Board Shuts Derby Playhouse, Cancels Xmas ShowDate: 30 November 2007
Following last week’s report on Derby Playhouse’s uncertain future (See News, 20 Nov 2007), the theatre’s board of trustees placed the limited company into liquidation on Wednesday afternoon (28 November), the day before its Christmas show Treasure Island was due to open. All future performances at the Playhouse have been cancelled.
A public announcement was made yesterday afternoon when a member of Derby City Council appeared on stage and announced that the theatre was officially closed. But as a final tribute and against all advice of the board, the opening night performance of Treasure Island went ahead at the insistence of the creative team led by adaptor and director Karen Louise Hebden (also the venue’s joint artistic director). The audience attending were not only attending an opening – but indeed the closing of the Derby Playhouse.
Ron Simpson, a writer for Whatsonstage.com who was reviewing Treasure Island, said: “I went to Derby Playhouse last night and found all sorts of strange things - the box office locked up, the cafe not serving meals and not charging for coffee or cakes, the bar charging a flat £1 for drinks, and programmes and ice creams being given away.”
The Playhouse’s recent production of Stepping Out cleared its budget by £45,000 and Treasure Island, which was due to continue until 26 January 2008, had a box office advance of £200,000. But financial losses recently have been sustained during an enforced two-year rebuild by the Westfield property company, which has owned the shopping centre where the theatre is situated since 1999, and there are no reserves or assets for the Playhouse to draw on. In such crises in the past, the major stakeholders – the Arts Council and the City Council – have brought forward grants. In this instance, while the Arts Council has forwarded £70,000, the City Council was unwilling to bring forward a grant from January 2008 to November 2007.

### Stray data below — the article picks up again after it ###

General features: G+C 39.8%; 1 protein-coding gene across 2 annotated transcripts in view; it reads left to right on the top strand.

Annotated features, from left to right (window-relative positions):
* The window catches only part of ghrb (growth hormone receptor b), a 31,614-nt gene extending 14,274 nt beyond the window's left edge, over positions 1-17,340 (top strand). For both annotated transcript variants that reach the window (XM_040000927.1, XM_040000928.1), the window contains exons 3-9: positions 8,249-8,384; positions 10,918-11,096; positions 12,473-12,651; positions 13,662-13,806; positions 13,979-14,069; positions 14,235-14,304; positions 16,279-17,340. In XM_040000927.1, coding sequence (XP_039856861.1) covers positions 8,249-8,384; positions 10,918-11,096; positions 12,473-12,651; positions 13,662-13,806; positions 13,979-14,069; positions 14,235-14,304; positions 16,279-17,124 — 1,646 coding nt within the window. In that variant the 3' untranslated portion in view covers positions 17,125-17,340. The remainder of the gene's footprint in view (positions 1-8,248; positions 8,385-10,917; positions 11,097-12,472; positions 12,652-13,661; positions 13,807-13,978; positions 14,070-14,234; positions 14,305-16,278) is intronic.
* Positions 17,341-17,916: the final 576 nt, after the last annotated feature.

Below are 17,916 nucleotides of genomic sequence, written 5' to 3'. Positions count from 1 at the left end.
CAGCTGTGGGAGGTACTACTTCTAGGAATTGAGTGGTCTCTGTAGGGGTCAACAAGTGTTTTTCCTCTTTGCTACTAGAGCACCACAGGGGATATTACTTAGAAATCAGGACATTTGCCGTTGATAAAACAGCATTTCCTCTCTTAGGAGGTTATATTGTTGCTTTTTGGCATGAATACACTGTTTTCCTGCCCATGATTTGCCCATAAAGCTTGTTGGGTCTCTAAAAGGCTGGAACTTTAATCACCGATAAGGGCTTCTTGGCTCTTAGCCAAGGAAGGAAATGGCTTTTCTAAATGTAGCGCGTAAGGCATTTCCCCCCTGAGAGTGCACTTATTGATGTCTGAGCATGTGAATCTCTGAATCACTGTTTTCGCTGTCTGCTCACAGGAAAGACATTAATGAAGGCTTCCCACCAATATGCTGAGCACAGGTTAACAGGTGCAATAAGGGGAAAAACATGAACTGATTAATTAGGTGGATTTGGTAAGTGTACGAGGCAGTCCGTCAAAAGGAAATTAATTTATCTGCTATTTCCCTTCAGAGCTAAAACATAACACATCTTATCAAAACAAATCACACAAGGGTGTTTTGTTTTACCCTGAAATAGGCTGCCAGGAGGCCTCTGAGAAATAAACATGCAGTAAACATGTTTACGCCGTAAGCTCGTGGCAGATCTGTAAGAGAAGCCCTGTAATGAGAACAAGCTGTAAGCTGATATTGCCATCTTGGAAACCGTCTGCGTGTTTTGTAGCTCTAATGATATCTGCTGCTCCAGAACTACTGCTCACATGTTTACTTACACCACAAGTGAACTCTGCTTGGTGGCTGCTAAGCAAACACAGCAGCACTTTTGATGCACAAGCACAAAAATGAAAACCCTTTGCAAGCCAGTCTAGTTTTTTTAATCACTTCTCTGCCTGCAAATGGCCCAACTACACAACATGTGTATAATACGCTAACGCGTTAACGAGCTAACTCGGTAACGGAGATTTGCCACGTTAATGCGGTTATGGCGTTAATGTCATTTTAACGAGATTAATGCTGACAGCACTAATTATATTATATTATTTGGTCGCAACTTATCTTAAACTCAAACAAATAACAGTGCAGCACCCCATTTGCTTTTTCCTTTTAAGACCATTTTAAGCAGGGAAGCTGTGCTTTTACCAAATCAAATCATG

Joint artistic director Stephen Edwards believes that the City Council, already £7 million over budget this year, needs the cash from a proposed department store replacement in the Playhouse’s position at the shopping centre. Edwards told Whatsonstage.com that the chairman of the Playhouse resigned in early November at the intransigence of the City Council, which had signalled its readiness to liquidate the theatre company for the sake of six weeks.
Edwards reportedly offered the Playhouse an interest-free personal loan of £282,000 to see through the current financial crisis, but the board rejected this last-minute bid to save one of Britain’s most successful regional theatres. Acting chairman of the board Richard Hill said earlier this week that: "The board has made no decisions other than to reject Stephen Edwards' extraordinarily generous offer, owing to Derby City Council's objection to the loan being secured against the theatre's lease.” It has also been indicated that Edwards has paid staff wages out of his own pocket.
The Playhouse’s box office has now been closed along with all online ticket booking facilities. On the theatre’s website, an official announcement reads: “The board of Derby Playhouse Ltd have resolved to place the company into liquidation. A meeting of the creditors is called on 20 December 2007. Tenon Recovery has been appointed to assist in calling of the creditors and members’ meeting.” Theatregoers who have booked tickets for any future performance are advised to email Tenon Recovery on email@example.com with name, address, date of performance they hold tickets for, number of tickets booked and payment method, to register. They are then “requested to patiently await formal notification” to lodge their claims for refunds or compensation.
Karen Louise Hebden has expressed her view that the theatre, as such, could do no more – as it no longer exists – and that it was now up to the people of Derby to do what they can to save the venue. Many local theatregoers have already posted their dismay at news of the theatre closure on the Whatsonstage.com Discussion Forum and in the comments field on a recent blog on the matter written by our chief critic and contributing editor Michael Coveney.
- by Tom Atkins